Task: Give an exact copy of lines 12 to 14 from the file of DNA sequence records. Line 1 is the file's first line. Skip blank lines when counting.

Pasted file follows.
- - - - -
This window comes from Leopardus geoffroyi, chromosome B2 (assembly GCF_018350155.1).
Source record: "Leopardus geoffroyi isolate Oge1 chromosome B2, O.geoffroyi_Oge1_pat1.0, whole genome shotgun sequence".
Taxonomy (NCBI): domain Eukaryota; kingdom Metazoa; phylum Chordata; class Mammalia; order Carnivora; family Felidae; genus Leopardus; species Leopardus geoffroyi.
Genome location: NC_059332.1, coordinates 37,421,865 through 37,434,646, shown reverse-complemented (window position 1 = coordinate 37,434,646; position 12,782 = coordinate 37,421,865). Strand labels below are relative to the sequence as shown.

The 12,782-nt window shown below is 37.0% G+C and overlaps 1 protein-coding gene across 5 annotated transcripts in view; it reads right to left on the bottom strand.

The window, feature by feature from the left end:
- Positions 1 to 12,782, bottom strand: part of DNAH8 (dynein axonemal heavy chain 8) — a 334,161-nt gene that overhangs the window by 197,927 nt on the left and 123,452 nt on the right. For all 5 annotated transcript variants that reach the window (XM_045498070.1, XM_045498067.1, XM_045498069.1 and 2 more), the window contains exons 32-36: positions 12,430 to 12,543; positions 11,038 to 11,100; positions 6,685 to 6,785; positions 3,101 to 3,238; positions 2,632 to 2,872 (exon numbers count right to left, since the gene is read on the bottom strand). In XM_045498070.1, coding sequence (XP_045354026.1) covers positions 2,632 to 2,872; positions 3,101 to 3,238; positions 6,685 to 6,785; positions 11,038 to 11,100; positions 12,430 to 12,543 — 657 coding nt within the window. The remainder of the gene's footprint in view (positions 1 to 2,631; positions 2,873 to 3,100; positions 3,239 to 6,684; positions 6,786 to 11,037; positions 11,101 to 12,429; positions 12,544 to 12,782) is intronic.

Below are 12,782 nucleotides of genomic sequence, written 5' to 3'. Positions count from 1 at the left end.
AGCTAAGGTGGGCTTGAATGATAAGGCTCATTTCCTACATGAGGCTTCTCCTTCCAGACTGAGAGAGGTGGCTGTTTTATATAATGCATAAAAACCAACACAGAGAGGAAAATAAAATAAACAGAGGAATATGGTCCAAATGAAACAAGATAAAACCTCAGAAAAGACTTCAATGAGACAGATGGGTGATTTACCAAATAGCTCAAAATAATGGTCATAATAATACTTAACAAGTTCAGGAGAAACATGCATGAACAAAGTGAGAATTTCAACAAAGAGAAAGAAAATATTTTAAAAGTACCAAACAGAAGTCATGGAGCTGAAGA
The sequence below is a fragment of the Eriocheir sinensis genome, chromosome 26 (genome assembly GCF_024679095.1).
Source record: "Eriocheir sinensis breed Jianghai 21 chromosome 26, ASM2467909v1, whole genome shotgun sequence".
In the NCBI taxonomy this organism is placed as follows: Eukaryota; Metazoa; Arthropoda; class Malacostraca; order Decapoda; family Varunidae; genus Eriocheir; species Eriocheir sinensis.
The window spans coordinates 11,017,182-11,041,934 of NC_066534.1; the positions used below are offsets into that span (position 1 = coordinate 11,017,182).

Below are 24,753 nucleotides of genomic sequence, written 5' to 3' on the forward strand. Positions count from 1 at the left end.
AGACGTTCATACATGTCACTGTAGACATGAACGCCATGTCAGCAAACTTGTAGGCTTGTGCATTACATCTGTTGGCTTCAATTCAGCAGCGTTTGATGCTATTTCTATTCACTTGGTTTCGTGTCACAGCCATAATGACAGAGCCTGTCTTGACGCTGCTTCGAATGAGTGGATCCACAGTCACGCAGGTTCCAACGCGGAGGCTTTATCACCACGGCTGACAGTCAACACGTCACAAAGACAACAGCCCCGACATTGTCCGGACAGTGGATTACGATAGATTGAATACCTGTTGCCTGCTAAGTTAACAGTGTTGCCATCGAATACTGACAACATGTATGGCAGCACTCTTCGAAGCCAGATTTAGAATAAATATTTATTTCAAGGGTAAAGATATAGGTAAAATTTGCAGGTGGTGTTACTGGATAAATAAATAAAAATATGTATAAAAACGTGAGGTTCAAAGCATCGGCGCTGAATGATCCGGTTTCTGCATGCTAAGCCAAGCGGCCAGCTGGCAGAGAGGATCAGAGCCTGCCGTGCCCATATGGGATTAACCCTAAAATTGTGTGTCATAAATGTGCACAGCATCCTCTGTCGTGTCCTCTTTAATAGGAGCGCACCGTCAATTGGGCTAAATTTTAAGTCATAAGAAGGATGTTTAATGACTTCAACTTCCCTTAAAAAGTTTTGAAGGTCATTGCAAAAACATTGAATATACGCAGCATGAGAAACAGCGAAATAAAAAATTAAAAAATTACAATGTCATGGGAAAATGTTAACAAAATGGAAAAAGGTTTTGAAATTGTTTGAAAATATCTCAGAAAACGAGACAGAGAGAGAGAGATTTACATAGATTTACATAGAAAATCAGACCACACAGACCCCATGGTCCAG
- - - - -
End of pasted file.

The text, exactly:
In the NCBI taxonomy this organism is placed as follows: Eukaryota; Metazoa; Arthropoda; class Malacostraca; order Decapoda; family Varunidae; genus Eriocheir; species Eriocheir sinensis.
The window spans coordinates 11,017,182-11,041,934 of NC_066534.1; the positions used below are offsets into that span (position 1 = coordinate 11,017,182).

Below are 24,753 nucleotides of genomic sequence, written 5' to 3' on the forward strand. Positions count from 1 at the left end.